And God is able to provide you with every blessing in abundance, so that by always having enough of everything, you may share abundantly in every good work (2 Cor. 9:8).
Now to him who by the power at work within us is able to accomplish abundantly far more than all we can ask or imagine, to him be glory in the church and in Christ Jesus to all generations, forever and ever. Amen. (Eph. 3:20-21)
Consequently he is able for all time to save those who approach God through him, since he always lives to make intercession for them (Heb. 7:25).
We so easily lose our proper focus and make our religious faith about … us, our respectability, needs, dreams, and goals. (“The hardest to learn is the least complicated,“ is a favorite line from an Indigo Girls song.) True, when we’re religious, we’re held to high standards in people’s perceptions, and we must be concerned about witnessing to God through our lives. But on the other hand, your religion is never about you, and, in fact, you want to guide people beyond your piety, struggles, and so-called achievements to the God who does for us that which we cannot do for ourselves, which is to save and transform us and to love us undeservedly. Being a Christian is always a balance between being a sincere, fallible, and, yes, sinful person, and simultaneously being transparent to God’s grace and a blessing for others, a clay jar filled with heavenly treasure (2 Cor. 4:7).  We can discover so much wonderful from God–unfailing access to God in prayer, power through the sacraments, providential guidance in our decisions, unexpected events, the life of God which provides us everlasting life–and God does not tire in showing us his love and grace. God knows our imperfections (Ps. 103:14) and meets each of us, not at some imagined place of greater saintliness years in the future, but at the place we are right now!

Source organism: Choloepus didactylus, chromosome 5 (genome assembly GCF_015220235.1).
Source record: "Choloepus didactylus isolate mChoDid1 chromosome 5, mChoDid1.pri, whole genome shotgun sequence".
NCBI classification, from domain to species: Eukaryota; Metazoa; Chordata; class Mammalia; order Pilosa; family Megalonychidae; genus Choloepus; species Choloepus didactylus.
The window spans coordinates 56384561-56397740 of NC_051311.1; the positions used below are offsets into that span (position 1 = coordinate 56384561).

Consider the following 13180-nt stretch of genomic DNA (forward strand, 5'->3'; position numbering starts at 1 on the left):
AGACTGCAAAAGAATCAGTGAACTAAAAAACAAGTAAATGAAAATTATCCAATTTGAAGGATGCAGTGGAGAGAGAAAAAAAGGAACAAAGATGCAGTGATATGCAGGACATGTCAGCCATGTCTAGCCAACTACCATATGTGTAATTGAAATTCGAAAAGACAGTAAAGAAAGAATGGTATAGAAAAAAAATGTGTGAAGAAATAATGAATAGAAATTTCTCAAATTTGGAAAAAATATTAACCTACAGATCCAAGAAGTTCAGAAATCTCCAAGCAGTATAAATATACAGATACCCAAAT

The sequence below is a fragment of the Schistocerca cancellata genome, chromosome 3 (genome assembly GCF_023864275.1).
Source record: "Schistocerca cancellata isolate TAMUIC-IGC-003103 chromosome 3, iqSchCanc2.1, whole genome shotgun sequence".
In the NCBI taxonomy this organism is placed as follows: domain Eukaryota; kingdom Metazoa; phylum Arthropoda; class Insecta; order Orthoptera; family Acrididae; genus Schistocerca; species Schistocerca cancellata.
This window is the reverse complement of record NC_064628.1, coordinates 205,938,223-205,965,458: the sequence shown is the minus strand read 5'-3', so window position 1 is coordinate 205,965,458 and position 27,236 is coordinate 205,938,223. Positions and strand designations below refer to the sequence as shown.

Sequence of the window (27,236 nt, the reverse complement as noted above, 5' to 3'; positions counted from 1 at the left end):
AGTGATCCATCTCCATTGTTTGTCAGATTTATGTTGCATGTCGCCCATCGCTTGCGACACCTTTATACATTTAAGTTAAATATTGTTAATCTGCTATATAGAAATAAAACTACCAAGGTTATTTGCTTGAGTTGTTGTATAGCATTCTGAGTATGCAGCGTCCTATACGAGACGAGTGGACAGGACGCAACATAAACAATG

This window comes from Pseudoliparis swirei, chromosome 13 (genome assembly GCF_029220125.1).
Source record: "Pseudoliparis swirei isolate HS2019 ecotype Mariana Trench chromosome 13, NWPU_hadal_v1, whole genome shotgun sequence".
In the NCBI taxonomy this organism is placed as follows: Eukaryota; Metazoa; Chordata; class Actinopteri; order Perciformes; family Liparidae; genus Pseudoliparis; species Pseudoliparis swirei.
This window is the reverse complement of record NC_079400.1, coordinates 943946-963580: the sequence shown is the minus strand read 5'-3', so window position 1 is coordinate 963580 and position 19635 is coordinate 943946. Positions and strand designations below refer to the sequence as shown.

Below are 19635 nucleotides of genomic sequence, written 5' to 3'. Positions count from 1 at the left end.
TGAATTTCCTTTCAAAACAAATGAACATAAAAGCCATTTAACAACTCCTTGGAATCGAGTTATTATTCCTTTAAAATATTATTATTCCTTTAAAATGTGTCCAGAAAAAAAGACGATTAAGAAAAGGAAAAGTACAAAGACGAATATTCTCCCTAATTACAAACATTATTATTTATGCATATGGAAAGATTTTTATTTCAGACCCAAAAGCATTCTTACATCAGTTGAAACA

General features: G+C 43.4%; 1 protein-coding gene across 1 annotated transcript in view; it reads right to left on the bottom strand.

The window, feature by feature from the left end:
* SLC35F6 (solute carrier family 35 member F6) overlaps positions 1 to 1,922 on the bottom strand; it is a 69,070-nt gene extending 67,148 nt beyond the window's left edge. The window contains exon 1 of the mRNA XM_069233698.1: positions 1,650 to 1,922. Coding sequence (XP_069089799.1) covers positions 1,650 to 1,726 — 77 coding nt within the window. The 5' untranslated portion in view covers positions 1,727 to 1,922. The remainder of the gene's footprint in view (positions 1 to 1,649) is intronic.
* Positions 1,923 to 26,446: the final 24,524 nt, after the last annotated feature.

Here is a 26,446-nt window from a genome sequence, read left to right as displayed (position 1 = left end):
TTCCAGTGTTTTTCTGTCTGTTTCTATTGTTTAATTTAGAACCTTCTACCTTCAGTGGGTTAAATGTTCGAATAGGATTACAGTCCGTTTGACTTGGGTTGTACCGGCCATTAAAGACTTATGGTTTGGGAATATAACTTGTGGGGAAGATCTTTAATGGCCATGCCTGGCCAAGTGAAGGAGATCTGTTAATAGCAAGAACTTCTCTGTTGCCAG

All of us do come to the Bible with different experiences and attitudes. The Spirit helps us interpret the Bible amid our special circumstances, just as that same Spirit helped the disciples when difficult circumstances arose (for instance, the Jerusalem conference, Acts 15). To make our personal experiences the norm of our Bible interpretation—and to assume our experiences should be normative for others—is always a temptation. That’s one reason why the Bible is best read and understood in a group of diverse people. Ephesians 4:15-16 defines the church as a place of mutual support and maturing. The Bible not only shapes us but also shapes a faithful congregation in which people love one another, the Word is preached, and the sacraments are shared. As God is Father, Son, and Holy Spirit in eternal relationship as the one Lord, so we are complete as human beings when we share in relationship with one another. But on the other hand, in the realities of everyday life, it’s not always easy to find a church fellowship where you are accepted unreservedly and nurtured as a Christian person.  As we live open to the Spirit, however, we may discover congenial congregations as well as styles and approaches to spirituality depending upon our individual circumstances, experiences and personalities. God uses many circumstances in order to bless our lives—and God does will to bless us and to share his divine life with us, through the Bible and other ways.